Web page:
Dear Chair DiZoglio, Chair Coppinger, and members of the Joint Committee,
Thank you for this opportunity to submit testimony in support of S.2643, An Act Establishing a Massachusetts Paycheck Protection Program (PPP), which would offer financial support to small businesses that are currently ineligible for the comparable federal PPP administered by the Small Business Administration (SBA). This testimony is submitted in my individual capacity as a commissioner of the Massachusetts Cannabis Control Commission to outline the importance of this bill to the many small businesses in the Massachusetts adult-use cannabis industry.
The COVID-19 pandemic, the exclusion of federal emergency relief, and the closing of adult use cannabis retailers under the Governor’s State of Emergency Order all threaten the commitments to racial and economic equity and to the encouragement of small businesses that are explicitly integral to the laws that govern our state’s cannabis industry. For this reason and others, our commission wrote a letter to the Massachusetts Congressional delegation on April 17 urging our representatives to press for inclusion of cannabis businesses in federal emergency relief. I would be glad to make that letter available to the Committee.
As you may be aware, cannabis businesses operating legally in states that have authorized the legalized, regulated and taxed sale of cannabis and cannabis products to adults are prohibited from benefiting from financial assistance that is available through the SBA. The federal PPP continues this exclusion, despite the fact that the COVID-19 pandemic has heavily affected the cannabis sector, along with all other sectors of the economy.
Our state has approved over 300 licensed cannabis businesses. These businesses employ over 3200 people, contract for professional services with other local businesses, pay local, state and federal taxes, and reinvest into the communities in which they are located and into previously harmed communities. The exclusion of the cannabis industry from the federal PPP puts all these businesses, and the workers, families, and communities who depend on them, at risk.
Massachusetts’s cannabis industry is intentionally organized by law to promote equity. Massachusetts was the first state to pass explicit equity measures in the adult-use cannabis industry for farmers, veterans, women, minorities, and those disproportionately harmed by drug laws. The lack of federal PPP support puts the fragile progress we have made over the past three years at risk. The harm is likely to fall more sharply on the very small businesses, workers, families, and communities that our state’s cannabis equity measures are intended to protect.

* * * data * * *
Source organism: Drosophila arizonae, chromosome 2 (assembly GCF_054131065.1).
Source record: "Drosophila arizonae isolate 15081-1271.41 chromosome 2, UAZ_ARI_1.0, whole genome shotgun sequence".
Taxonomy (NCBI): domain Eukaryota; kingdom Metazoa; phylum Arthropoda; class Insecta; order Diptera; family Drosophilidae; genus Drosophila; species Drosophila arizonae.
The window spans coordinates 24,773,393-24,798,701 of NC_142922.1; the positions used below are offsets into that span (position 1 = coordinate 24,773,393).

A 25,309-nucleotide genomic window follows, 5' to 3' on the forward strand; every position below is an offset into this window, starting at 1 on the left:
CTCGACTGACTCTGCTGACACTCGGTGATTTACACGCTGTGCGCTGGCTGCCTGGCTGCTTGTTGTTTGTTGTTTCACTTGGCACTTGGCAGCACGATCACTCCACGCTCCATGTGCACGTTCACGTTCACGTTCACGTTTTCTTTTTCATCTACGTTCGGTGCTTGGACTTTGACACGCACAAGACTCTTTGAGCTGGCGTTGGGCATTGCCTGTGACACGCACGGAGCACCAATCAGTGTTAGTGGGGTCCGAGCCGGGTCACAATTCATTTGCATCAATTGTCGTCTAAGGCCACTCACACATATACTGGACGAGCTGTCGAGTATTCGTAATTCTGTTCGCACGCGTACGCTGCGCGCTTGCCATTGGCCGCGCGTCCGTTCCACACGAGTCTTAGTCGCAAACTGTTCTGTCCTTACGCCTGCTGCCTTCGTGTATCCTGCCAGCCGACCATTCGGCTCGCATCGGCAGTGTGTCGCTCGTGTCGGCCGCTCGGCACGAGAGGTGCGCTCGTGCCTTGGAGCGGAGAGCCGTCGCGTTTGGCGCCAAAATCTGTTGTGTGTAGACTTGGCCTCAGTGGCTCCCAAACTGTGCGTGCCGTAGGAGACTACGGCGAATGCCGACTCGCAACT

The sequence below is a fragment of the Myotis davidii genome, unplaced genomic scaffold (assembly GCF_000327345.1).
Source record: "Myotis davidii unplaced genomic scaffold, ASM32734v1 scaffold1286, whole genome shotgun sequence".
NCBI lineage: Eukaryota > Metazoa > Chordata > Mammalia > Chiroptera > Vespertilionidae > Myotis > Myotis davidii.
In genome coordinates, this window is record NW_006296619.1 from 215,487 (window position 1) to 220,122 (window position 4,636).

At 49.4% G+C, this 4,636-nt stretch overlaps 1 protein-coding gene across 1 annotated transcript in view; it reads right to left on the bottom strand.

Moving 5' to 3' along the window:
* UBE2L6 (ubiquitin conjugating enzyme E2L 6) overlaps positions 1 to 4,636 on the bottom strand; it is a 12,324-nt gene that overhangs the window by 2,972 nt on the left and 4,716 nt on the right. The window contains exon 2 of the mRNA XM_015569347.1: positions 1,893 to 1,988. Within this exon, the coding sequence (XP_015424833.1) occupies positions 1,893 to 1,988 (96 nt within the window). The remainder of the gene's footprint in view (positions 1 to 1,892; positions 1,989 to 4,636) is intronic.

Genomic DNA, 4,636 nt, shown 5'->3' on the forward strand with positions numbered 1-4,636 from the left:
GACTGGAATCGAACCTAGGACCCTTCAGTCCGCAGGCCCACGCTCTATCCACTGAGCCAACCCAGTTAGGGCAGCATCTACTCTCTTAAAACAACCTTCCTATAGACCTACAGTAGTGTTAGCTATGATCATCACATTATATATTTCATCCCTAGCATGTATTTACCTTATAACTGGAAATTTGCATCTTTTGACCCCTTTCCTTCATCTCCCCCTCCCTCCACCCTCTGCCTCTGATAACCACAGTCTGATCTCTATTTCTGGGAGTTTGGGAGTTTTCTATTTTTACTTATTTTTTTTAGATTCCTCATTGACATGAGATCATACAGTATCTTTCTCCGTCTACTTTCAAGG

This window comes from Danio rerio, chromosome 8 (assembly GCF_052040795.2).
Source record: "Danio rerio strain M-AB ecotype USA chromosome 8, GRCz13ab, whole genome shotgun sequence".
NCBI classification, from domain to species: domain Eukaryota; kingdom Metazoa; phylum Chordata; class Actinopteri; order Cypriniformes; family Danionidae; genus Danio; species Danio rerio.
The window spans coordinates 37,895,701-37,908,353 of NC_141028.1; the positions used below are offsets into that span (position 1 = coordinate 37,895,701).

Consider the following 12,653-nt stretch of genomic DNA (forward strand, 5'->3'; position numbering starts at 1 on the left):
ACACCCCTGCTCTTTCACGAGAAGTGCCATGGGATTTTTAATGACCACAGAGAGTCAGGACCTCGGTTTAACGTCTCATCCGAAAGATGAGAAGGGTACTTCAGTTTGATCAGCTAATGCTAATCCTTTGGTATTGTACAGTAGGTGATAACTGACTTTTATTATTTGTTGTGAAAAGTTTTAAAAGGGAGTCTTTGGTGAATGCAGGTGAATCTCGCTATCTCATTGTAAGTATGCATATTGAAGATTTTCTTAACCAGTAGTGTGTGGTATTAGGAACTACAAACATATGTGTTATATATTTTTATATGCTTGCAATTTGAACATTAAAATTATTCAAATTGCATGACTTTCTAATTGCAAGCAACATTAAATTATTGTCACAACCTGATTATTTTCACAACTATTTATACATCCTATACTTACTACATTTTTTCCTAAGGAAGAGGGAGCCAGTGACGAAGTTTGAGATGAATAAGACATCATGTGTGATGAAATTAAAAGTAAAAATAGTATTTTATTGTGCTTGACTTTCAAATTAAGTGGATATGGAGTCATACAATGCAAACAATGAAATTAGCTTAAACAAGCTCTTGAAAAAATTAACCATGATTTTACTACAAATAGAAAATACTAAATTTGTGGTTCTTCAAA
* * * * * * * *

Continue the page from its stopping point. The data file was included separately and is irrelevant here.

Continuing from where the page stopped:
Access to capital through traditional means is already limited for lawful cannabis businesses because of federal banking restrictions. The path ahead for many of these Massachusetts businesses looks even less clear than for other businesses. For any other business, such limited access to capital would work in favor of the business when it came to eligibility for federal SBA assistance: one of the first criteria for eligibility included in the SBA loan program enabling statute, states that no financial assistance shall be extended pursuant to this subsection if the applicant can obtain credit elsewhere. Yet, this explicit criteria does not apply to lawful cannabis businesses, despite a lack of access to capital, traditional loan products and banking services.
Many of Massachusetts’ cannabis businesses are small businesses that, like small businesses across many sectors, now face an uncertain future. But the closing of adult-use marijuana businesses, while liquor stores remain open, has put cannabis businesses in a position where they face that future without the disaster relief options that others can draw on for help, as well as more limited options for capital and credit.
Please support this bill to extend help to businesses unjustifiably excluded from federal assistance and unable to operate under this Administration’s State of Emergency Order, and which form an important part of our state economy. I also ask you to help preserve the equity gains that our state has made in this sector.
Thank you for your consideration. I am available to discuss this in more detail and to answer any questions this Committee may have.
Cannabis Control Commission
Union Station, 2 Washington Square
Worcester, MA 01604